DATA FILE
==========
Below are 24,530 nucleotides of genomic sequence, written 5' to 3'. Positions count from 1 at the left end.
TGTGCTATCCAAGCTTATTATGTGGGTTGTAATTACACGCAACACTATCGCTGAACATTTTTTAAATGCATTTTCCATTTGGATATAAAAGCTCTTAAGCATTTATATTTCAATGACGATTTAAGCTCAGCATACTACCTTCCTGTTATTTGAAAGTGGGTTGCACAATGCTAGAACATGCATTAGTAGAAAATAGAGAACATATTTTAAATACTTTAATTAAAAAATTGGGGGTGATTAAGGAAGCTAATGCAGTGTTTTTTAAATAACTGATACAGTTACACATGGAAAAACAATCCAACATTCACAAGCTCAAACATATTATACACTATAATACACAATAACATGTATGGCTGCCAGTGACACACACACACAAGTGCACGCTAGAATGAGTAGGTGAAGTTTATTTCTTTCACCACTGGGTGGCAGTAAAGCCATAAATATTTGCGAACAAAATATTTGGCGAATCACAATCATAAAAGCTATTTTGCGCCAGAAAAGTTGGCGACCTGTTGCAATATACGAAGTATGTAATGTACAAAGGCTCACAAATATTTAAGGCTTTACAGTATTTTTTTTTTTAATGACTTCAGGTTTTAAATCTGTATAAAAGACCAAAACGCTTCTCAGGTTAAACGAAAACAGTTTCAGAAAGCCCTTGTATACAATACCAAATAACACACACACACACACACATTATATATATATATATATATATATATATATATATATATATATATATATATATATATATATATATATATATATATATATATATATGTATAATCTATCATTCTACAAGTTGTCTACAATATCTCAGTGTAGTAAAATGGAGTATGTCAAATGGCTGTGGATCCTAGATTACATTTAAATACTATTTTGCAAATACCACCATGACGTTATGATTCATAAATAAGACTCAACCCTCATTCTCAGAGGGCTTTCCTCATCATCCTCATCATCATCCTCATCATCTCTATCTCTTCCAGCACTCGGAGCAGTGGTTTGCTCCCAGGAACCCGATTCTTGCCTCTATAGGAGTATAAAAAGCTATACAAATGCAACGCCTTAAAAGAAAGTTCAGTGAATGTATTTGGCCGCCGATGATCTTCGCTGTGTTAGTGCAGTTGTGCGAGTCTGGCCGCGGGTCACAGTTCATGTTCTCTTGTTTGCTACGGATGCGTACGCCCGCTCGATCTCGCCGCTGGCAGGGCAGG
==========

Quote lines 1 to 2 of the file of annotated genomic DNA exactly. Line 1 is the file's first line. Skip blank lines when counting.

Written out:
Below are 24,530 nucleotides of genomic sequence, written 5' to 3'. Positions count from 1 at the left end.
TGTGCTATCCAAGCTTATTATGTGGGTTGTAATTACACGCAACACTATCGCTGAACATTTTTTAAATGCATTTTCCATTTGGATATAAAAGCTCTTAAGCATTTATATTTCAATGACGATTTAAGCTCAGCATACTACCTTCCTGTTATTTGAAAGTGGGTTGCACAATGCTAGAACATGCATTAGTAGAAAATAGAGAACATATTTTAAATACTTTAATTAAAAAATTGGGGGTGATTAAGGAAGCTAATGCAGTGTTTTTTAAATAACTGATACAGTTACACATGGAAAAACAATCCAACATTCACAAGCTCAAACATATTATACACTATAATACACAATAACATGTATGGCTGCCAGTGACACACACACACAAGTGCACGCTAGAATGAGTAGGTGAAGTTTATTTCTTTCACCACTGGGTGGCAGTAAAGCCATAAATATTTGCGAACAAAATATTTGGCGAATCACAATCATAAAAGCTATTTTGCGCCAGAAAAGTTGGCGACCTGTTGCAATATACGAAGTATGTAATGTACAAAGGCTCACAAATATTTAAGGCTTTACAGTATTTTTTTTTTTAATGACTTCAGGTTTTAAATCTGTATAAAAGACCAAAACGCTTCTCAGGTTAAACGAAAACAGTTTCAGAAAGCCCTTGTATACAATACCAAATAACACACACACACACACACATTATATATATATATATATATATATATATATATATATATATATATATATATATATATATATATATATATATATATATATATATATGTATAATCTATCATTCTACAAGTTGTCTACAATATCTCAGTGTAGTAAAATGGAGTATGTCAAATGGCTGTGGATCCTAGATTACATTTAAATACTATTTTGCAAATACCACCATGACGTTATGATTCATAAATAAGACTCAACCCTCATTCTCAGAGGGCTTTCCTCATCATCCTCATCATCATCCTCATCATCTCTATCTCTTCCAGCACTCGGAGCAGTGGTTTGCTCCCAGGAACCCGATTCTTGCCTCTATAGGAGTATAAAAAGCTATACAAATGCAACGCCTTAAAAGAAAGTTCAGTGAATGTATTTGGCCGCCGATGATCTTCGCTGTGTTAGTGCAGTTGTGCGAGTCTGGCCGCGGGTCACAGTTCATGTTCTCTTGTTTGCTACGGATGCGTACGCCCGCTCGATCTCGCCGCTGGCAGGGCAGG